SANTA FE, N.M. — A seventh-generation Southerner, Margaret Wrinkle had always known her ancestors were slaveholders. But when the writer and filmmaker heard whispers of slave breeding lurking within in her genealogical tree, she was shocked.
Rather than bury or deny the possibility, Wrinkle, who lives outside Santa Fe, started a unflinching journey to discover the truth.
She never found the proof she sought, except for a three-line quote from a former slave describing a tall, isolated and difficult man who was sent away for the weekend.
“Nine months later, all these babies were born,” Wrinkle said.
Then she discovered an interview with a former slave describing a man forced to work as what he called “a traveling Negro.”
Most historians deny slave breeding existed; many African-Americans insist it did, as evidenced in their own oral histories. Wrinkle knows of no other book focused on the topic. Her debut novel, “Wash” ($25, Atlantic Monthly Press), is the result. Its release coincides with the 50th anniversary of the civil rights movement and the 150th anniversary of the Emancipation Proclamation.
Already hailed by Publisher’s Weekly, Kirkus Review and Vanity Fair, the book opens with the voice of Richardson, a once-imprisoned Revolutionary War veteran who heads west to Tennessee from Baltimore to escape slavery and mounting debt. But slavery follows him. As Richardson struggles to stay afloat, Wash (short for Washington) emerges as his breeding sire. A young woman named Pallas encourages the dehumanized Wash to find solace in the spirituality and faith inherited from his shamanic African mother. The book shifts from the heart of whiteness to the shimmering spirituality of ancestral Africa and back again in alternating first-person monologues.
“I kept it to myself for a really long time,” Wrinkle said. “I was fearful –– I knew it was very politically incorrect to write in Wash’s voice. But it just came.”
To Wrinkle, the journey to the subject of slavery was a natural arc from her award-winning documentary “Broken/Ground,” about the racial divide in her historically conflicted hometown of Birmingham, Ala. Frustrated by the number of stories she believed had been silenced, she attended some of the Truth and Reconciliation Commission’s post-apartheid amnesty hearings in South Africa.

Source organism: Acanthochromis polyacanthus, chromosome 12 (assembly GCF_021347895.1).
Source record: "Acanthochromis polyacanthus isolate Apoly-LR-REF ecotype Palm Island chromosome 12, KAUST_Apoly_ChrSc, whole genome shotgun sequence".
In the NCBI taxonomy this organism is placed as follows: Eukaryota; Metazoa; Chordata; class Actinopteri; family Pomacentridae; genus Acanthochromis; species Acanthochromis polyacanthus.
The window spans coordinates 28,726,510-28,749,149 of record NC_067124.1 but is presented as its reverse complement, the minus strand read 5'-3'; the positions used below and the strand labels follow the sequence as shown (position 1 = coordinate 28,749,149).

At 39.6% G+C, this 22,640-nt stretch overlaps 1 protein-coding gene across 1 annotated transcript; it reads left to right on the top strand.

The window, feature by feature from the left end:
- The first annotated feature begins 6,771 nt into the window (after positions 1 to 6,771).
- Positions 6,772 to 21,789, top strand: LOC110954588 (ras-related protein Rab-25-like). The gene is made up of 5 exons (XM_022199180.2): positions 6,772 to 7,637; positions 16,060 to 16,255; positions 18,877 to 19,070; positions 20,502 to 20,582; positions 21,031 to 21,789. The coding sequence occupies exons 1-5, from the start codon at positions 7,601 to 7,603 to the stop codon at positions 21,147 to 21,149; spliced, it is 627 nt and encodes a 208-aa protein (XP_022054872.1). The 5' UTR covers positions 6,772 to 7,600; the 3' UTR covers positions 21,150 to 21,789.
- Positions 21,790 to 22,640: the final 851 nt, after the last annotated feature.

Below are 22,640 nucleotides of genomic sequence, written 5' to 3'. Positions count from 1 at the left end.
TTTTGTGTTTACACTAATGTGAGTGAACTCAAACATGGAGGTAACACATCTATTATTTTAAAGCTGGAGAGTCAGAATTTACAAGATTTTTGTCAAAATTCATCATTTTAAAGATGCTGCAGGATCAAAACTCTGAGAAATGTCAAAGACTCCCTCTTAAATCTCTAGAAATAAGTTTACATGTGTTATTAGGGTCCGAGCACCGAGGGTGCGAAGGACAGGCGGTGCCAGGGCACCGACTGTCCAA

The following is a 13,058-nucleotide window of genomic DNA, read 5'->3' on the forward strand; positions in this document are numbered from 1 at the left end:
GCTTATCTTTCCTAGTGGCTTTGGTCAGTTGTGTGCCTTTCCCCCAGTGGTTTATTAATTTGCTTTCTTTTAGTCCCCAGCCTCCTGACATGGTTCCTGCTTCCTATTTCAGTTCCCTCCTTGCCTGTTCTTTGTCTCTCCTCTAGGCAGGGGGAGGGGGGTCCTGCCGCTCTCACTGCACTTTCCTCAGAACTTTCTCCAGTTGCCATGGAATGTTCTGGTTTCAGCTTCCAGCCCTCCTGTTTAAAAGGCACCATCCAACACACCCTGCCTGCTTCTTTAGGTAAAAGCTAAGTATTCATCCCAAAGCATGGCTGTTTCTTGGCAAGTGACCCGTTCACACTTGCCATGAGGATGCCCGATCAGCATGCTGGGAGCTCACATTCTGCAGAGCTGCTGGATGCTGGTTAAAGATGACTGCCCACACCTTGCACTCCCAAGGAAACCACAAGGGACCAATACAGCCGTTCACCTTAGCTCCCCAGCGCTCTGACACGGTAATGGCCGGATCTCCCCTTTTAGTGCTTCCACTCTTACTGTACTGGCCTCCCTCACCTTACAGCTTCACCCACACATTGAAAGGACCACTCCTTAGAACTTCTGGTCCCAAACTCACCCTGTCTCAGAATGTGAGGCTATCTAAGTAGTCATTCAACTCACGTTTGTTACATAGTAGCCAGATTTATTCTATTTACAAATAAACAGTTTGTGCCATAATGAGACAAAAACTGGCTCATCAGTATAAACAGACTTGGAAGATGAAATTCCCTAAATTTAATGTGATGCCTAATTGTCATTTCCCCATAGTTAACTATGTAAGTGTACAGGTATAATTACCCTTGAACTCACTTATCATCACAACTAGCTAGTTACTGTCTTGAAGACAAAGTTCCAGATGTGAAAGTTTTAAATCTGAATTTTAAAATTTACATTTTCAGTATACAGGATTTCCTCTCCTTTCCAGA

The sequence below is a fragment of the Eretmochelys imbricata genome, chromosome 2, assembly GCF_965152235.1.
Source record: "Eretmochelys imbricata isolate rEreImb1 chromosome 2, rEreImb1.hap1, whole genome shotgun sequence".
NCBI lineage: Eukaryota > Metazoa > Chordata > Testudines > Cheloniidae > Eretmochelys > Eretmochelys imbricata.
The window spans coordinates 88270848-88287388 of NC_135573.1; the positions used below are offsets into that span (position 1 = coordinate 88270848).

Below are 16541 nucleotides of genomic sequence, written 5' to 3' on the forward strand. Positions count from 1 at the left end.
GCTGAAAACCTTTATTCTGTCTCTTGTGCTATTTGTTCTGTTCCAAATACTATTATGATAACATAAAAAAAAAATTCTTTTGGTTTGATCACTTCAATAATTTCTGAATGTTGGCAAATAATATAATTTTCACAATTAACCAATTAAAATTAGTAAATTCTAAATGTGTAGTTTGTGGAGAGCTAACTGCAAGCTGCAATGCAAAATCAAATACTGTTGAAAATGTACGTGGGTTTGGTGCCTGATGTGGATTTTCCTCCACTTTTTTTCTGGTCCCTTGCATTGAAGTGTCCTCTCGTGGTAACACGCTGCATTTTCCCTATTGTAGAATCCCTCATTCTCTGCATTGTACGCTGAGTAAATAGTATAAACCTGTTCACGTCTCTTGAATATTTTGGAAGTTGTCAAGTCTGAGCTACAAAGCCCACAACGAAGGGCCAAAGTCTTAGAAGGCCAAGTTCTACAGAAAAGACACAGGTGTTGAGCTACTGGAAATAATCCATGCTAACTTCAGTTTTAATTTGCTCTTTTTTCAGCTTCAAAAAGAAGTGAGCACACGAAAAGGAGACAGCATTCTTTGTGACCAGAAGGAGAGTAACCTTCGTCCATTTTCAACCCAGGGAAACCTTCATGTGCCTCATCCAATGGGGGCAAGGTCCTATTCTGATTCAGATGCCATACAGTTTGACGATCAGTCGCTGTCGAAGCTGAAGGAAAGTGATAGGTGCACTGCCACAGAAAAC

“Birmingham used to be called the ‘Johannesburg of the South’ because it was so segregated,” Wrinkle said. “I thought a lot of the misunderstandings were because people hadn’t heard each other’s stories. That whole process really profoundly affected me.”
Before becoming a filmmaker, Wrinkle had taught in a racially mixed alternative school in Birmingham in the 1990s. She used painting, photography and video to strengthen the literacy of her students from a large nearby public housing community bearing the lowest income, per zip code, in the nation. Fourteen-year-old African-American boys grew up discovering that others feared them simply because they were black, Wrinkle said, adding that many of the teenage boys she encountered informed her portrayal of Wash.
When Wrinkle returned to the States in 1998, she stumbled across the rumor that an ancestor may have bred slaves in the same way they bred livestock. She researched the story for years.
“It points out the limitations of the historical record,” she said. “A lot of things written down didn’t go from the families to the libraries.”
If a family did engage in slave breeding, any written evidence would likely be stashed in an attic, burned or buried, she added.
“It raises questions of proof,” she continued, “but reminds me that history is just another story.”
The book “Weevils in the Wheat,” containing interviews with former Virginia slaves, is one of the few history books to list slave breeding in its index, she added.
The character of Wash germinated in Wrinkle’s mind after reading that single three-line quote. There were some advantages to his heinous job, she said. “He got extra food. He got to sit in the shade. (But) nobody liked him.”
The conflicted slave-holding patriarch Richardson, in turn, feels like he has little choice to turn slave breeder, given the economic structures of his time.
“A lot of people paid their debts with slaves, so what do you do?” Wrinkle asked.
“I had to write (Richardson) with compassion because it would make the story more powerful,” she said. “It makes it more tragic.”
The story surfaced in three distinct voices. Giving each character an equal footing becomes transformative, revealing the ways our contemporary racial landscape has been scarred by the past, she added.
Wrinkle scoured the South for more information, traveling among abandoned buildings, old plantations and community libraries. She jigsawed these guideposts into composites for the book. She also took photographs, some of which are reproduced in “Wash.”
“The barn is from a place in North Carolina,” she said, “and the house is from a place in Tennessee.”
Most white Southerners tend to either demonize or lionize their ancestors, Wrinkle added.
“I didn’t want to live like that,” she said. “I don’t feel responsible, and I don’t feel guilty. It was just what happened.”
A recent reading and photo exhibit in Birmingham drew a racially mixed crowd of 380, Wrinkle said. “This is hard. Nobody’s supposed to talk about it. If Wash lived it, the least we can do is talk about it. It is a haunting.”